I took off from my parents house at ten in the morning with a heartfelt goodbye and a few laughs at the way a goodbye always plays out between mom, dad, and me.
The running joke is mom’s tears; they’re on standby to be launched into action from the moment she gets out of bed on a day that I’m leaving. Sometimes there’s nothing much to do in a situation but laugh at the silliness of it all, of love turning a person into a smiling, sniffling, blubbery mess. Saying goodbye is often one of those times.
First, a quick pit stop in Cartersville, to snag a picture of Brandon and me. Then, off towards Crossville, Tennessee. It’s not exactly in the direction I’d planned on going; The end destination is Bishop, California. But the only style of climbing in Bishop is bouldering, and I’m planning on sticking myself there for quite a few months. It would be best to grab a boulder pad. Alan offered me a boulder pad for fifty bucks, back in November. I landed in Alan and Kaylee’s driveway mid-afternoon that day. Four hours or so on the road.
Alan was already out front of the house when I arrived. He was wearing a welding cap with his fuzzy, golden hair sticking out on all sides. He had grown his facial hair out a bit as well. It was now some sort of a goatee with wings traveling up his jawline. His look reminded me of Judd Omen, the guy who played Mickey in “Pee Wee Herman’s Big Adventure.” He was wearing matching jeans and jean jacket with a pair of tan boots and black square-cut glasses. We said hi, hugged, and joked about the flip-flop of my appearance and his. A month and a half ago, he was clean-shaven with a tolerable haircut and I was scraggly with a year’s worth of hair and beard. Now, he’s looking like he crawled out of a cave somewhere and I could pass as working in a cubicle in some metropolitan high-rise.
Kaylee came out of the house shortly thereafter, giving her “hey it’s been a while and good to see your face” speech with her usual comical enthusiasm and zest. The speech trailed off as she started digging through a pile of stuff on the floor in the front hallway of the house, standing up at last to present me with an obligatory bag of goodies. Every time I visit their house, I leave with all sorts of odd food items. Kaylee’s mother collects food like Jay Leno collects automobiles, which is great and all, but I don’t think there are very many people with a detailed interest in items such as granulated sugar and steel-cut oats. But apparently I have a disturbing amount of interest in both of those items, because Kaylee was ever so sweet to (forcefully) offer them to me as she stood up from the pile of stuff in the hallway. All three of us laughed as we were reminded of the times past where she has gifted me with similarly unique foodstuffs.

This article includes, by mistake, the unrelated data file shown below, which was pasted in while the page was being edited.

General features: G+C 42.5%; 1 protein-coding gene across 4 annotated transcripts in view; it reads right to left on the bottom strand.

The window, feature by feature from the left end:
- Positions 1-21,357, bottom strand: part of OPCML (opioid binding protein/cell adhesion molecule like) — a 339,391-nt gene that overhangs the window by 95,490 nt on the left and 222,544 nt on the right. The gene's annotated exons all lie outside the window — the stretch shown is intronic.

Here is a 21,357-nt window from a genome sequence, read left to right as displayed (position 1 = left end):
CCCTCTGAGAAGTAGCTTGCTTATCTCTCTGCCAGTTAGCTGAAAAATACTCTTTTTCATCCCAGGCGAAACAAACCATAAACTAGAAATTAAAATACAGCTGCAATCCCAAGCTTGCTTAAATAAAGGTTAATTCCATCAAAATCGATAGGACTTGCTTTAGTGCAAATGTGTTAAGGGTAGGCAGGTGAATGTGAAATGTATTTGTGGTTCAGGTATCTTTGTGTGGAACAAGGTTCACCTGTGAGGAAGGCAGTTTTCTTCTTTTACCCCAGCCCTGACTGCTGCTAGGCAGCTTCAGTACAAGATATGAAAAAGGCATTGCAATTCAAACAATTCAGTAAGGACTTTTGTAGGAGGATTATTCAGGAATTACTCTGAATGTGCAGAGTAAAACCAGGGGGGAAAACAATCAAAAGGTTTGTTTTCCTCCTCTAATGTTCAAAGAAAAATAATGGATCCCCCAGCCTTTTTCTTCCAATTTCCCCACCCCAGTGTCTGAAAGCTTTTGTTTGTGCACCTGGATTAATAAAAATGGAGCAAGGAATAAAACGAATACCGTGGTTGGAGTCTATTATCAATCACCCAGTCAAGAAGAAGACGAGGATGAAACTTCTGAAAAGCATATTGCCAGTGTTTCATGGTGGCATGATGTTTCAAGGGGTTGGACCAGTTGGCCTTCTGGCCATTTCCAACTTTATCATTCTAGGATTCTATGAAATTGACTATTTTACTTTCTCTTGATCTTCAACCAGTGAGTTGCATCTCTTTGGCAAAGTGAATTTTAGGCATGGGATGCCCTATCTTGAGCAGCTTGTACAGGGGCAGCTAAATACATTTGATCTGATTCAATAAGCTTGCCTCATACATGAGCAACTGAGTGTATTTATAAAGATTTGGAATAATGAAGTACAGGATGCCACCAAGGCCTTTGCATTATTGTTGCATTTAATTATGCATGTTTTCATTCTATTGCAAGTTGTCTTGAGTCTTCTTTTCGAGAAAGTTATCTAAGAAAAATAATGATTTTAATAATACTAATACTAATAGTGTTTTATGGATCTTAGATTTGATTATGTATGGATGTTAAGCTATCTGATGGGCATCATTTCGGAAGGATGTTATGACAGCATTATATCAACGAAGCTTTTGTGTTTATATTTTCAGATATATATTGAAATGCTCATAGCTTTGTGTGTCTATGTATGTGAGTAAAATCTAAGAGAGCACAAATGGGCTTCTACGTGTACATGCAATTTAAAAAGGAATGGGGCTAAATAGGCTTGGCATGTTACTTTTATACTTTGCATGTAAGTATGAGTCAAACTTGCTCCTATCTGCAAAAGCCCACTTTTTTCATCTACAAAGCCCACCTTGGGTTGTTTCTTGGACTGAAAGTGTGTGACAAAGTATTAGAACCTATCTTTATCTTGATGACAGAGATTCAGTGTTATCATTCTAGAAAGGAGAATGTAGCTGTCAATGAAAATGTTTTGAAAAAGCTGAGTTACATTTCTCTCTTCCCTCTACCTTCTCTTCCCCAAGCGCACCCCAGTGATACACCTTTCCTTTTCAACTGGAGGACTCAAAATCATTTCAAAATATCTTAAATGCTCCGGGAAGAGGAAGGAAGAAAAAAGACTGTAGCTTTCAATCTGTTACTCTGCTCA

We sat around and caught up on events which happened over the past month and a half, did some slacklining, and went inside for pizza. Then Alan suggested him and I head up to the climbing gym in Crossville for a bit of bouldering. Two hours went by as we bouldered, me reminding myself what it felt like to hold on to things, as the last time I climbed was before Thanksgiving. When we returned to the house, it was dark outside.
Kaylee had spent the past two hours cleaning their van. She had electronic music blasting out of it. Alan and I had been listening to EDM while climbing, so we were delightfully in an EDM mood when we got to the house. I went inside to grab a beer and when I came back out, their front yard had turned into a sweet rave party! Alan had put a funky, multicolored light-emitting disco ball in front of the house, shining various colors all over the white wood siding and the trees surrounding the yard. Kaylee brought out her light-up hula hoop, and I pulled out my poi. We danced, drank beers, and laughed at stories until around nine, then shut things down and went inside to watch a climbing movie and play the new Grand Theft Auto.
That night was the first night I slept in Dumbo in forty days. It was raining outside, the weather was cool but comfortable, and I slept like a log. As much as I’ve enjoyed the luxuries and creature comforts of living in houses over the past while, I went to sleep with a solid smile on my face. I’m glad to be back home.
All of us woke up the following morning and drank coffee in the living room for the first few hours of the day. It was raining off and on outside, with temperatures in the muggy sixties. Alan was supposed to start work that afternoon, but his job kept him on standby. Around eleven, he started firing off ideas of things to do for the day.